On Tuesday night, Mr. Pence resorted at times to repeating some of Mr. Trump’s own thin claims, including his preposterous justification for not releasing his tax returns. And he simply ducked rather than try to address questions about Mr. Trump’s egregious attacks on women and minorities; instead, he accused the Democrats of unleashing “an avalanche of insults” on his running mate. [The New York Times, 10/5/16]
Wash. Post Editorial Board: Pence “Defend[ed] The Indefensible Donald Trump ... By Conjuring A Candidate Who Does Not Exist.” The Washington Post editorial board wrote that Pence “had to defend the indefensible Donald Trump” and “did so by conjuring a candidate who does not exist.” Added the board, “It was as if he was defending the running mate he wished he had.” From the October 4 editorial:
TUESDAY NIGHT’S vice presidential debate was more of a proxy war between this year’s presidential candidates than a contest about capabilities of the two men on stage. In that sense, it was an unfair fight: Gov. Mike Pence (R-Ind.) had to defend the indefensible Donald Trump. To a large extent, he did so by conjuring a candidate who does not exist — a Reaganesque supporter of a muscular foreign policy, small government and traditional Christian values. It was as if he was defending the running mate he wished he had.
Repeatedly over the course of Tuesday’s debate, Mr. Kaine exclaimed that he could not believe Mr. Pence could defend Mr. Trump’s behavior and record. In a way, Mr. Kaine was right — a polished Mr. Pence largely did not. [The Washington Post, 10/4/16]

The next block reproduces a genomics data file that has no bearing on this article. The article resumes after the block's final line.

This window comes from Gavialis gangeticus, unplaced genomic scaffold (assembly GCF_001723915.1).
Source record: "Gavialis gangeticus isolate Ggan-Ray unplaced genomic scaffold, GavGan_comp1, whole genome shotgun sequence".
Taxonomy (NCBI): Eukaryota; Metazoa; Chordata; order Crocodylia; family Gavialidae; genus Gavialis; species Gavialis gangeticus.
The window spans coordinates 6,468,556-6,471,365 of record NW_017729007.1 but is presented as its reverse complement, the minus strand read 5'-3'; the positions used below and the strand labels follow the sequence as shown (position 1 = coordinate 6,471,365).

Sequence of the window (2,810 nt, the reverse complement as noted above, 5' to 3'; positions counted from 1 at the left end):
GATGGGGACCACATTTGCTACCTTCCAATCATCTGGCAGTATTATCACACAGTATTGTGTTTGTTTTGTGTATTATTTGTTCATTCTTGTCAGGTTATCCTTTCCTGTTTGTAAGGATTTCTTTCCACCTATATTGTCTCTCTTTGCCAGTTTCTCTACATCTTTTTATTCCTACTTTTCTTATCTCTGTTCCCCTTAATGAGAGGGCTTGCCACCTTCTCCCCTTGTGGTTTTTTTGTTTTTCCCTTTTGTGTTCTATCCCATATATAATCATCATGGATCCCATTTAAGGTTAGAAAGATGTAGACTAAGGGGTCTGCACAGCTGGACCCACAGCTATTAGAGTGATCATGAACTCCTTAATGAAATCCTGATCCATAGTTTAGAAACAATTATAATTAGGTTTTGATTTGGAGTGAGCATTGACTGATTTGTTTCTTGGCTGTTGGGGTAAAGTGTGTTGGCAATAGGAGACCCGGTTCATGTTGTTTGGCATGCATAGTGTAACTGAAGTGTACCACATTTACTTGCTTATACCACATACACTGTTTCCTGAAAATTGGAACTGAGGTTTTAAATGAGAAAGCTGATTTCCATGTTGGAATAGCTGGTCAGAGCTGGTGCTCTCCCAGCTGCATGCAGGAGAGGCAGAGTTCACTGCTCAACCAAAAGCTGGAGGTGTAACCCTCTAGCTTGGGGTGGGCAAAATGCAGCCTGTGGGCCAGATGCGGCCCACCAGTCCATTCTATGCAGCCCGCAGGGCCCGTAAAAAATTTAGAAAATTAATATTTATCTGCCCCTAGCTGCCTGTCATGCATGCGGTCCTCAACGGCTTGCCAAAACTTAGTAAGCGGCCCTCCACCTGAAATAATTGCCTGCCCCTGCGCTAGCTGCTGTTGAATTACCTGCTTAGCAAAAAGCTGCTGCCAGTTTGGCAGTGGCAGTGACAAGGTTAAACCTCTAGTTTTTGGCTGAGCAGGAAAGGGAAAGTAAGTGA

CNN’s Sally Kohn: Pence “Refuse[d] To Acknowledge Any Of The Horrible Things That Donald Trump Has Actually Said.” CNN’s Sally Kohn wrote that Pence “refuse[d] to acknowledge any of the horrible things that Donald Trump has actually said” and “acted like Kaine was …. making these things up.” Kohn added that Pence, like Trump, was trying to “bend the concept of fact.” From the October 5 piece:
Well it turns out, if you refuse to acknowledge any of the horrible things that Donald Trump has actually said, then it's pretty easy to defend him.
This was the main takeaway from the vice presidential debate. Over and over again, Democratic VP nominee Tim Kaine tried valiantly to hold Republican Mike Pence accountable for the misogynistic, xenophobic, anti-Muslim, pro-Putin things that his running mate Donald Trump has said. And over and over again, Pence acted like Kaine was not only making these things up but, in so doing, actually perpetrating a campaign of insults simply by repeating the things that Donald Trump had said yet Mike Pence refused to acknowledge. I'm pretty impressed that Kaine's head didn't explode. Mine certainly came close.
I don't know how you debate someone who seems to have encamped himself on a different planet. Yet to his credit, Mike Pence dished out his flurry of lies with calm confidence -- while Tim Kaine, the truth-teller, came off as ruffled.
But if anything, the VP debate tests the relevance of facts in this election. Donald Trump and Mike Pence's strategy seems to be to repeat lies often enough to convince 51% of voters that they're the truth. And unfortunately, what actually is true doesn't matter as much as what voters believe to be true. Donald Trump has already bent the electoral process, the media and the boundaries of basic civility to his whims. He may now bend the concept of fact as well. Certainly, his loyal running mate is trying. [CNN.com, 10/5/16]
Slate’s Jamelle Bouie: Pence “Either Ignored” Trump’s Statements “Or Denied Them Outright.” Slate’s Jamelle Bouie wrote that “Rather than demure or decline when confronted with Donald Trump’s rhetoric and ideas, Pence denied that any of it happened.” Bouie also wrote that, by the standard of “whether they gave a fair and good-faith accounting of themselves and their politics to the public,” Pence was “a clear and abysmal failure” because “Pence either ignored [Trump’s statements] or denied them outright.” Bouie concluded that “If Pence ‘won’ the debate, it’s because he denied the truth even existed.” From the October 5 article: